Any degree of skepticism in your mind should flare up wildly whenever the harrowing words “Based on a Story” fade onto the screen leading the first few minutes of an instillation in any movie that features Lorraine and Ed Warren. Beyond simply falling into the category of supernatural hucksters and classic frauds, the two spent a lifetime preying on the fears of the religious and those who believe in the supernatural.
To Ed and Lorraine Warren, superstitious ears are the wounded animals that lean down to take a sip from the watering hole. The treacherous pair, with eyes that share the same hungry glint as the panther that stalks its wounded prey from the bushes, were either masters of deception or as unhinged as many of the people they pretended to help. Their history of making money off of everything that will soon follow speaks to their art of deception more so than their piety: seven movies (“The Conjuring,” “A Haunting in Connecticut,” “The Amityville Horror,” etc.), an exuberant amount of royalties, a small fortunes’ worth of book sales and a quote by Ed Warren to author Ray Garton after hiring him to write about “A Haunting in Connecticut:” “Everybody who comes to us is crazy. Otherwise why would they come to us? You’ve got some of the story – just use what works and make the rest up. And make it scary. You write scary books, right? That’s why we hired you. So just make it up and make it scary.” Lorraine, a self-proclaimed clairvoyant and demonologist, worked alongside her husband who shared the demonology degree until his death on August 23, 2006. The pair was built for a relatively niche subset of the population, myself included, who worshipped them as pious individuals that sought to protect the innocent from the red eyes that stare back at you from behind the furnace when you shut the basement lights off. Lorraine remained relatively obscure from mainstream media until her recent success with the “Conjuring” series, which helped propel her ramblings back into the limelight under the guise of apparent truths.
I remember back when “Paranormal State,” the TV show starring college-aged ghost hunters that sought to help families who were supposedly terrorized by hauntings, would periodically have Lorraine stumble onto the show ready to confirm whatever preternatural claim lined up with the synopsis at the beginning of each episode. A particular episode comes to mind in which a man believed he was possessed by some sort of evil spirit, so the paranormal investigative team called in the infallible psychic to figure out what was really going on. Lorraine spared no time jumping into a seemingly sympathetic line of questioning as soon as the cameras started rolling. She takes a seat across from the gentleman and his wife in a room lit only by the white LED lights attached to the cameras and the faint yellow of the street lights that crept their way in through the windows. Sporting a red blazer and shiny silver earrings, she lifts her chin up higher than normal and lets the seriousness of her facial expression weigh down the room, before asking her string of hogwash, demonologist questions. “Give me your hands when I talk to you… Do you ever get very, very, very riled up, like you could really hurt somebody?” Warren asks. The man soberly nods his head back in response, “Oh yeah, it’s very scary. I have to stop myself.” She wastes no time feeding him some leading ideas about his condition, saying, “What do you get angry and out of control about? Nothing-huh?” “To think about it, yeah, it does just come out of nowhere,” he responds. “What did happen to you?” she asks. “I’ve actually seen things, eyes…” The opportunity arises, and Lorraine quickly grabs at the man’s hesitation. “Demonic spirits?”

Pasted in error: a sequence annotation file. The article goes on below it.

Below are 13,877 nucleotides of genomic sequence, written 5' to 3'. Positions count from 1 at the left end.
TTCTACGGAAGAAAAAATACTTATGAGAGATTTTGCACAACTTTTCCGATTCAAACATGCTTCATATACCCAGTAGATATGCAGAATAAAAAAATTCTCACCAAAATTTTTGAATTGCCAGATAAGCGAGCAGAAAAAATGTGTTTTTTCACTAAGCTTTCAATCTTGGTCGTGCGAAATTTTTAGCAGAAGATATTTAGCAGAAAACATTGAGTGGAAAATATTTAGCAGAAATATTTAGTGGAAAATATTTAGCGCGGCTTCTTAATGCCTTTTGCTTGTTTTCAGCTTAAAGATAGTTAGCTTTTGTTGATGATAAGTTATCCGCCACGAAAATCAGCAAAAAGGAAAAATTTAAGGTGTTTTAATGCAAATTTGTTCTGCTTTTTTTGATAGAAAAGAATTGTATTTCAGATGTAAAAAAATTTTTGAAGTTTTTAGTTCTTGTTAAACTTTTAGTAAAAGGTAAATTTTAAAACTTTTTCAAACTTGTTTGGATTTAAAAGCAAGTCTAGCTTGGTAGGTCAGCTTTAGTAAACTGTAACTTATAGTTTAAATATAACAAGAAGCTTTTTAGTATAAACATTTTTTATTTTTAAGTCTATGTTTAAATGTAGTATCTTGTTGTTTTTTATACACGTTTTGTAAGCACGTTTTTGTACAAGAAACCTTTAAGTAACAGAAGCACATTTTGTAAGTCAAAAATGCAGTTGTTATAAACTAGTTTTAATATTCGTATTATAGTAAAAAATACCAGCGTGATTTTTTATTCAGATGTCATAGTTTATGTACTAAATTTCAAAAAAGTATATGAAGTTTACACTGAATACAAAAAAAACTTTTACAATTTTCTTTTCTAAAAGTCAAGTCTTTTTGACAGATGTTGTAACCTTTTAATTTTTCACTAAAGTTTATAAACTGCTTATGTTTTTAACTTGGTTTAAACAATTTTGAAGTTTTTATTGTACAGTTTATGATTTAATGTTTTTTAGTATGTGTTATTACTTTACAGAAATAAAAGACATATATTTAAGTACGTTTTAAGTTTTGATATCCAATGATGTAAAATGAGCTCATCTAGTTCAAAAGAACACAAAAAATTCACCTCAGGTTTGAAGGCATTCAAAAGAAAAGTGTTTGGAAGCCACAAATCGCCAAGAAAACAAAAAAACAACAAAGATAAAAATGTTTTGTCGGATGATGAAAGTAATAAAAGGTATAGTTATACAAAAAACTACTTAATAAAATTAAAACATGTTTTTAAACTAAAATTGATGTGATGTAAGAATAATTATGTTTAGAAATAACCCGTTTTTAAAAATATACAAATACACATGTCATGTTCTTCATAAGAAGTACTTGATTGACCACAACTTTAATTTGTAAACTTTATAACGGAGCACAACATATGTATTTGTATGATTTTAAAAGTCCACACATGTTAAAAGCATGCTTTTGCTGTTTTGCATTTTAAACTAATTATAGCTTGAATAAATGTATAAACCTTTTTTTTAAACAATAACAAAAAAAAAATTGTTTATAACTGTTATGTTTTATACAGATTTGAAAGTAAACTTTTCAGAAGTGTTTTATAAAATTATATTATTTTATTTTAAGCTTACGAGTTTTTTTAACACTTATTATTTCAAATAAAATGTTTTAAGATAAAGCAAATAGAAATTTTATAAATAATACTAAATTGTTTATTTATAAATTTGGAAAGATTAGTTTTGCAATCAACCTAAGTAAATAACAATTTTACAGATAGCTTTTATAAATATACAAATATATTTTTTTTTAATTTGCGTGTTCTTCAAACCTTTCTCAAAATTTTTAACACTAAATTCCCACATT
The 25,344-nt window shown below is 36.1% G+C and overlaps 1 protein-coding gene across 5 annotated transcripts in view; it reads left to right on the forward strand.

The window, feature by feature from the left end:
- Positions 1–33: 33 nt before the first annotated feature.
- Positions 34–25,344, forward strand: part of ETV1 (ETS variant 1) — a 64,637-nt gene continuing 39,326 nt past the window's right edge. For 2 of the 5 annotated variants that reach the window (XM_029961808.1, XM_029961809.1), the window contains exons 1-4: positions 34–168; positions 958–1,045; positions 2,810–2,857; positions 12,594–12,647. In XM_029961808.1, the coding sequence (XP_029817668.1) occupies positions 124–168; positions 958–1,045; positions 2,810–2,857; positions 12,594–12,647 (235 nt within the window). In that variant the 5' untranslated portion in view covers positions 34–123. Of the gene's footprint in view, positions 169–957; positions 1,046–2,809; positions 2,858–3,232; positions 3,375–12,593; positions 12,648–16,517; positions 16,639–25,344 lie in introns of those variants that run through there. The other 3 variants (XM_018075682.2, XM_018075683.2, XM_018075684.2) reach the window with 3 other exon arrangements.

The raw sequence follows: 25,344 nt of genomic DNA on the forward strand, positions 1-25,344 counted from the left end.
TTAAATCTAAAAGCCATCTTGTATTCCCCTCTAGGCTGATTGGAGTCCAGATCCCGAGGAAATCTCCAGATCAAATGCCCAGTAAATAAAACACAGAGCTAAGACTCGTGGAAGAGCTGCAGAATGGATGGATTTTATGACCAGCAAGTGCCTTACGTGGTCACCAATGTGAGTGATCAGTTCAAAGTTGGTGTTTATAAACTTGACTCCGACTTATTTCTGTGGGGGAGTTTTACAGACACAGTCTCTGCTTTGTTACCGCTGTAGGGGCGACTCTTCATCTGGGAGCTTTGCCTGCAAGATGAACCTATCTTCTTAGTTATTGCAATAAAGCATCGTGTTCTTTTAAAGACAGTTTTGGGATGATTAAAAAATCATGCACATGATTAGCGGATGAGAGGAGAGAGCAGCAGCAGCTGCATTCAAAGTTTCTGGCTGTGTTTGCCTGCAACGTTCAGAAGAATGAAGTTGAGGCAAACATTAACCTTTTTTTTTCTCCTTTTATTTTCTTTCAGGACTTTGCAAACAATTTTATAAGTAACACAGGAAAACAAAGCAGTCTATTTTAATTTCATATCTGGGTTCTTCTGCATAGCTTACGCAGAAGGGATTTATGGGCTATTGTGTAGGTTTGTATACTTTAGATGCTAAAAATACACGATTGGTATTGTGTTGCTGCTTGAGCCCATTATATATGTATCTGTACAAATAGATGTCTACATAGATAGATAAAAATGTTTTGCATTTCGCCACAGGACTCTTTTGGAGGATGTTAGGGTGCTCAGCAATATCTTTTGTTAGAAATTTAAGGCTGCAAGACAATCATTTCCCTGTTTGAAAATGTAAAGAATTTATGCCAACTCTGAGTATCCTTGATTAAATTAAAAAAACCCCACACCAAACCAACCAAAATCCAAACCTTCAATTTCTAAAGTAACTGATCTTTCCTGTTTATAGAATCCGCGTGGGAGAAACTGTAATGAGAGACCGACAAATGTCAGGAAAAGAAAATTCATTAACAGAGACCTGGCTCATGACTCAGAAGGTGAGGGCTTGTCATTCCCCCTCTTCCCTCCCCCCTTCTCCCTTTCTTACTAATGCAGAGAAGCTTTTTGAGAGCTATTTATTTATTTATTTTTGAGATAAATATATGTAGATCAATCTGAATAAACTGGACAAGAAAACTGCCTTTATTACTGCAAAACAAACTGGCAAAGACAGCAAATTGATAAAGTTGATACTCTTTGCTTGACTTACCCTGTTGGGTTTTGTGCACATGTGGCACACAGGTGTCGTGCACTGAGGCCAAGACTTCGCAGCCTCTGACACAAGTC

How this particular case ends is besides the point. Think to yourself briefly what a frightened, potentially unstable person may believe after a so-called expert has just slithered into their home and confirmed their worst fears. Their first course of action won’t be to seek out help that would actually benefit them, for the couple is already within the talons of the paranormal trickster. They’ll continue to entertain the idea long enough for Lorraine to “save the house” and make money off of the story later.
“The Conjuring,” and other stories advertised as true, are at best a collection of half-decent, Christian-horror flicks and at worst a continued con to keep half of America thinking preternatural entities, especially the evil ones, are real. Next time you watch a movie or read a book that Lorraine is making money and credibility off of, turn to the internet for the truth of the matter, the truth of her intent, and move any Warren books into the fiction section.
Devin Caramma is a campus correspondent for The Daily Campus. He can be reached via email at firstname.lastname@example.org.